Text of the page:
When You Love Your Customer but not Your Co-Worker

The ball is dropped on an important email chain. The cups are left in the sink along with an old lunch in the fridge, unmarked with an appropriate name, leaving co-workers to guess who owns the spaghetti that has grown a layer of mold.

The anger that brews feels justified as you mentally review their list of offenses.

When a customer messes up, we’re quick to understand. When a co-worker messes something up, somehow we often apply a different level of grace. As if it’s ours to extend or withhold.

In the book, The Bait of Satan, John Bevere says this about the danger of being offended, “Trials in this life will expose what is in your heart—whether the offense is toward God or others. Tests either make you bitter toward God and your peers or stronger. If you pass the test, your roots will shoot down deeper, stabilizing you and your future. If you fail, you become offended, which can lead to defilement with bitterness.”

What’s worse is that when we’re hurt by a co-worker, we often turn to another one to talk it through. But when we surround ourselves with people who tell us what we want to hear and don’t truthfully give the correction we need, we end up fanning the flame of the original offense and create a negative environment in our relationships.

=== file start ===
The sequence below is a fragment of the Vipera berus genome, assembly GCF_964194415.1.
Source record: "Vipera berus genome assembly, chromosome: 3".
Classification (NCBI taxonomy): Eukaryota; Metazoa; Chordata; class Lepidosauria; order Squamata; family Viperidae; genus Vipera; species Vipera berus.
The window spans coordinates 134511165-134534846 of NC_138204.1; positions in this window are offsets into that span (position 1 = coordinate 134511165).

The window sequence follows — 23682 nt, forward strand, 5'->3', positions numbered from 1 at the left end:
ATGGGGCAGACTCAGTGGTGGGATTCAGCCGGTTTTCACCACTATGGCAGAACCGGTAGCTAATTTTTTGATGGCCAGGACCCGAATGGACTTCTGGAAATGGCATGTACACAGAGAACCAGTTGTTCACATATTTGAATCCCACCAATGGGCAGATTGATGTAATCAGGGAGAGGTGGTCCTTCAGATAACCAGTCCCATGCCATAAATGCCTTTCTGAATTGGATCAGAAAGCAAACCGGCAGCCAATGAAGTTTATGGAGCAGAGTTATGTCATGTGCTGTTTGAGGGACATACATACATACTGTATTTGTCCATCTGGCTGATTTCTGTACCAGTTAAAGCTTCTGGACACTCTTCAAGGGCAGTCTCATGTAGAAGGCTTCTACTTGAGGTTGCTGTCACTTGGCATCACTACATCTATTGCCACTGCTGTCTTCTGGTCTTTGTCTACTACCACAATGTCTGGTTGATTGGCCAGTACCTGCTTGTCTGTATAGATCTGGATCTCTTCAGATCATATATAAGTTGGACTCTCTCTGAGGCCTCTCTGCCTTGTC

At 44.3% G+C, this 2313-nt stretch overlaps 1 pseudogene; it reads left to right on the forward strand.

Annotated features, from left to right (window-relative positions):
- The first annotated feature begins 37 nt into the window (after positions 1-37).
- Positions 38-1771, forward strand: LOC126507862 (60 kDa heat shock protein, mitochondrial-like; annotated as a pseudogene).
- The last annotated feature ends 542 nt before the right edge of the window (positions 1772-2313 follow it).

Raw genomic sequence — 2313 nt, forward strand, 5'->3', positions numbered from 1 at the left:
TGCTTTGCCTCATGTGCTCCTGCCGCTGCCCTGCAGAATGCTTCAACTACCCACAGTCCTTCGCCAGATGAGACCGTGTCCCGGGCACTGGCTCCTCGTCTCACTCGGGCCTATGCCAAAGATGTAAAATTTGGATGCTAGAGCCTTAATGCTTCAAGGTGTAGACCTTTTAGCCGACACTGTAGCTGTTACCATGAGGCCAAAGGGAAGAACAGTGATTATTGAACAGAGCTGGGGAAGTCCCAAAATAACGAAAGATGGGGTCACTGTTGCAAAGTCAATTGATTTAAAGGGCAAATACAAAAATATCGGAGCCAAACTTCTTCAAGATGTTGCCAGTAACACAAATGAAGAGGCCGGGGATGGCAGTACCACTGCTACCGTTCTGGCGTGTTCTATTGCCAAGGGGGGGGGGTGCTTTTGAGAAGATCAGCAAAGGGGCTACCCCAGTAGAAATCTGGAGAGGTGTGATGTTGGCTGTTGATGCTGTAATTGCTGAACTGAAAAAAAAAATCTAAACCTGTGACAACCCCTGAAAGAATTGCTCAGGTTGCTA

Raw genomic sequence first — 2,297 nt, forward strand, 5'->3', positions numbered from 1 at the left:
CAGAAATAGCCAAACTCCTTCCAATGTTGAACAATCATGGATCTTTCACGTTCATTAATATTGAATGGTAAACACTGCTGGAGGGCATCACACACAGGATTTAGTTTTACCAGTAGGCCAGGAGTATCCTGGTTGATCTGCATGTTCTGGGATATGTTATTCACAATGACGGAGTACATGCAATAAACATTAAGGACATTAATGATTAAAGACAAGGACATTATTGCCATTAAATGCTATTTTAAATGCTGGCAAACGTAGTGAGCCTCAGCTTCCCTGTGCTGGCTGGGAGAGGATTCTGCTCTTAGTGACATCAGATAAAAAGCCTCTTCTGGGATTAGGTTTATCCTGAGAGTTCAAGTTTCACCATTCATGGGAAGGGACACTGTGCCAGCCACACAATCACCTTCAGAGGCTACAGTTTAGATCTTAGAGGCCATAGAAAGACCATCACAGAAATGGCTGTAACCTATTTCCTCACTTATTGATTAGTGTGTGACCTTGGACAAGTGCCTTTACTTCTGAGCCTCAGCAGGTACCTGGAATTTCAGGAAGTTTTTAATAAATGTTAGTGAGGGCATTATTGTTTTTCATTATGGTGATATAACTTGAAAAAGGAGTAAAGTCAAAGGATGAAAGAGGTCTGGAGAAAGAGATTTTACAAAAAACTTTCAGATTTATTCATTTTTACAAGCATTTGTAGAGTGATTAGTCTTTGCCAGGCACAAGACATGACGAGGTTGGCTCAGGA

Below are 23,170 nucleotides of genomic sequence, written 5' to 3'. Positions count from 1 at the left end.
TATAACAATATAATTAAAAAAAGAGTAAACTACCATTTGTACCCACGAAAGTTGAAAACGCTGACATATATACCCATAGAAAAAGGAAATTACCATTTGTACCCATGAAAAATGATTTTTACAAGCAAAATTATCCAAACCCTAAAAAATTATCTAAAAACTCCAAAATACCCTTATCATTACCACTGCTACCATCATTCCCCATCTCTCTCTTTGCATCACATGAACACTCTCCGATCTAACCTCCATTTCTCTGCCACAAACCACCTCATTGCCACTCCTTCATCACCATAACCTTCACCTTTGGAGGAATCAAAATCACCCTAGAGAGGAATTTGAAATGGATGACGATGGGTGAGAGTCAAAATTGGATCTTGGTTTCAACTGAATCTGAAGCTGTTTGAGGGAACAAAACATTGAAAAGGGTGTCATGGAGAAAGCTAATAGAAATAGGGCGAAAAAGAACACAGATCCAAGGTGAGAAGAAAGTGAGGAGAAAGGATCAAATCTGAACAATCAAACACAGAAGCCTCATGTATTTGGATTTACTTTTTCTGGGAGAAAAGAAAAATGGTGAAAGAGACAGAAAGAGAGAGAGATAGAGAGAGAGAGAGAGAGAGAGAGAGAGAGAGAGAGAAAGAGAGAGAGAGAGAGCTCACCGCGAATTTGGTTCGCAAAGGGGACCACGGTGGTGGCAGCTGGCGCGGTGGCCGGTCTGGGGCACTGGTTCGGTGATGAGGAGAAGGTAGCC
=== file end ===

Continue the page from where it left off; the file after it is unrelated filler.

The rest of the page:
In a business where we speak about forgiveness regularly, let us not be the people that miss the small opportunities that impact our workplace drastically. The Samaritan stopped for the man on the side of the road with no repayment or thank you required.

What we do with the offenses committed against us will shape who we are and the environment that follows us. Let’s stop the blame game in it’s tracks, by realizing that the person who offended us is not the problem.

“Every time you try to make someone pay, they are the ones who get to be in charge of your life. When you try to make someone pay, they dominate your thoughts, they take control of your energy, and seize your heart and mind. When you hold forgiveness ransom until someone pays you back and earns your love – you’re the one whose quality of life gets poorer and poorer. Jesus did not make even one of us pay. Not one of us could pay what we owe – so how can we expect anyone else to pay what they owe? Jesus hung on that cross and said: “It is finished.” – Ann Voskamp

Jackie Barnes
Business Development Specialist
Worship Leader Association

 

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